I have 16SrRNA for bacteria, archaea, protists and fungi of which first three microbes have 300-bp paired-end reads whereas fungi have 150-bp paired-end reads. I started with the whole data and after completing the quality control and feature table construction step (using DADA2), I am in dillema. Would you suggest to continue with the whole data or subset according to species and analyse separately for each microbes?
Well, this is an excellent question and I guess it depends on your questions and the tools you want to use.
Anyway, the easiest is to do the analysis separately and then use other tools to see if the communities move similarly (procrustes) or try to find correlations between the different datasets (for example, Pearson correlations).
Just FYI, the problem of doing the analysis all together is how to assign taxonomy to everything, perhaps via merging multiple references; how to build a tree for all these datasets, in case of phylogenetic metrics; among others.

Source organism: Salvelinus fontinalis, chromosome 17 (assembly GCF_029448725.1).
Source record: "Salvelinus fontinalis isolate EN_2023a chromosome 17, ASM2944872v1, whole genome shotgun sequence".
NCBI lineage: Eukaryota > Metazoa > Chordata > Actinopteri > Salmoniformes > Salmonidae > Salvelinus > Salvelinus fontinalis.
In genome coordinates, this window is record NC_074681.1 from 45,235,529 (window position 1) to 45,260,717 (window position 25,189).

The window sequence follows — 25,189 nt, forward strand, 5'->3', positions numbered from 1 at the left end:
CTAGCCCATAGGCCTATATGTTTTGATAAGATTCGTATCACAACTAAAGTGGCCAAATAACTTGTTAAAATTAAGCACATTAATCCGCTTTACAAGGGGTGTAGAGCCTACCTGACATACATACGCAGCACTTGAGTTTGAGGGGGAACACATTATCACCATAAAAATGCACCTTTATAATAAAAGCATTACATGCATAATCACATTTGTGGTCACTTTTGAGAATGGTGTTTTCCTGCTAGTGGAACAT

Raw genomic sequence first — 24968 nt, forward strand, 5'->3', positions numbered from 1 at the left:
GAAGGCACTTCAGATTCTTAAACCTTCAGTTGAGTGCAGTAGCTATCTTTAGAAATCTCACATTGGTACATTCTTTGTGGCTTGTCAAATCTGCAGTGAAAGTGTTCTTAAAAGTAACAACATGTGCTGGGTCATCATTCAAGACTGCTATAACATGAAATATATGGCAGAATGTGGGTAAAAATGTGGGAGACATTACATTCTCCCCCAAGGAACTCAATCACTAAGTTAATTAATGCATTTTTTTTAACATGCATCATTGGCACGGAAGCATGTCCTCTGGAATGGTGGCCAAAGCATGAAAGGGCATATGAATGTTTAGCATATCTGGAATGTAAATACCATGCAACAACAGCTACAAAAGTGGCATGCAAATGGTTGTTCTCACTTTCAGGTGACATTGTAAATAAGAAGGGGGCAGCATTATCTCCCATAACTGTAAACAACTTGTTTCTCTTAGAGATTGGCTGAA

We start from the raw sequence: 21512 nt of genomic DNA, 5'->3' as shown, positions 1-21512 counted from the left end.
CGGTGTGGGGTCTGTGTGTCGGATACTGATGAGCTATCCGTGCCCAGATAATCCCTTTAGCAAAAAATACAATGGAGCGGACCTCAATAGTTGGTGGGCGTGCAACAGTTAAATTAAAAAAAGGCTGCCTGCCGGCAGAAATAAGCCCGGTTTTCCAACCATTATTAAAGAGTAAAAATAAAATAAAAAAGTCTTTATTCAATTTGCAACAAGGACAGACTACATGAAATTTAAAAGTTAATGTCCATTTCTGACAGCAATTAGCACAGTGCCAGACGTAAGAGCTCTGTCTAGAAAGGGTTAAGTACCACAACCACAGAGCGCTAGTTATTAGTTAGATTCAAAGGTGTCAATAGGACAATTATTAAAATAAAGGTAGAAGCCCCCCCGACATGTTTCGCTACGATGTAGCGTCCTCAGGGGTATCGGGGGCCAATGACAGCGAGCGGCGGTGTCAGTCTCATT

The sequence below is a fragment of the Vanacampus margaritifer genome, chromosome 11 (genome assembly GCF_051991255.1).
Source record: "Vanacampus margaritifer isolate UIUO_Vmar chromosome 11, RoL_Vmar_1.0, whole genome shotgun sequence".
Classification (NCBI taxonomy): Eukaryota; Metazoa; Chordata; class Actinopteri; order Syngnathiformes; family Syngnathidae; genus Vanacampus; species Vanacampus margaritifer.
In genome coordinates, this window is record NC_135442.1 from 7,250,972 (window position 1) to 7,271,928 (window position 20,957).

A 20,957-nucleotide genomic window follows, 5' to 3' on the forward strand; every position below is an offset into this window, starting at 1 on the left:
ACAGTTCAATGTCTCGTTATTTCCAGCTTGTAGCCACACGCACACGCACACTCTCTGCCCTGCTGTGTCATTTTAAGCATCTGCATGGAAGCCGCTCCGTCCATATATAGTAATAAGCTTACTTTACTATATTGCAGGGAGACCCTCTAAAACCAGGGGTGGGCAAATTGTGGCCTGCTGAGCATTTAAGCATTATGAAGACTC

Hope this helps.
Thanks a lot for your comment.
You’re welcome! Now, if you decide to go via the full analysis together and you come across some tools to solve those issues, I’ll love to hear about them …
I just want to add my two cents to @antgonza’s advice.
As @antgonza mentioned, taxonomic assignment and clustering/denoising steps will be complicated/prolonged if you choose to analyze all data together. It would be easiest to separate these data during demultiplexing and process separately by primer set.
Normalization (e.g., by rarefying or calculating proportions) could also be complicated if you kept these data types merged. It would be best to keep these data separate for calculating alpha/beta diversity and taxonomic abundances — though for alpha/beta diversity you could rarefy/normalize each dataset separately and then merge (e.g., to calculate “total number of features”, though “total 16S” and “total fungi” may be more useful anyway).
However, even if you analyze your datasets separately (as I would), merging at later steps could be beneficial. For example, the methods in
q2-sample-classifier could perform better if given multiple datasets to use as predictive features.
100% agree with @Nicholas_Bokulich advice, just note that an important thing here is could, as this will depend on your dataset, question, effect size, etc …
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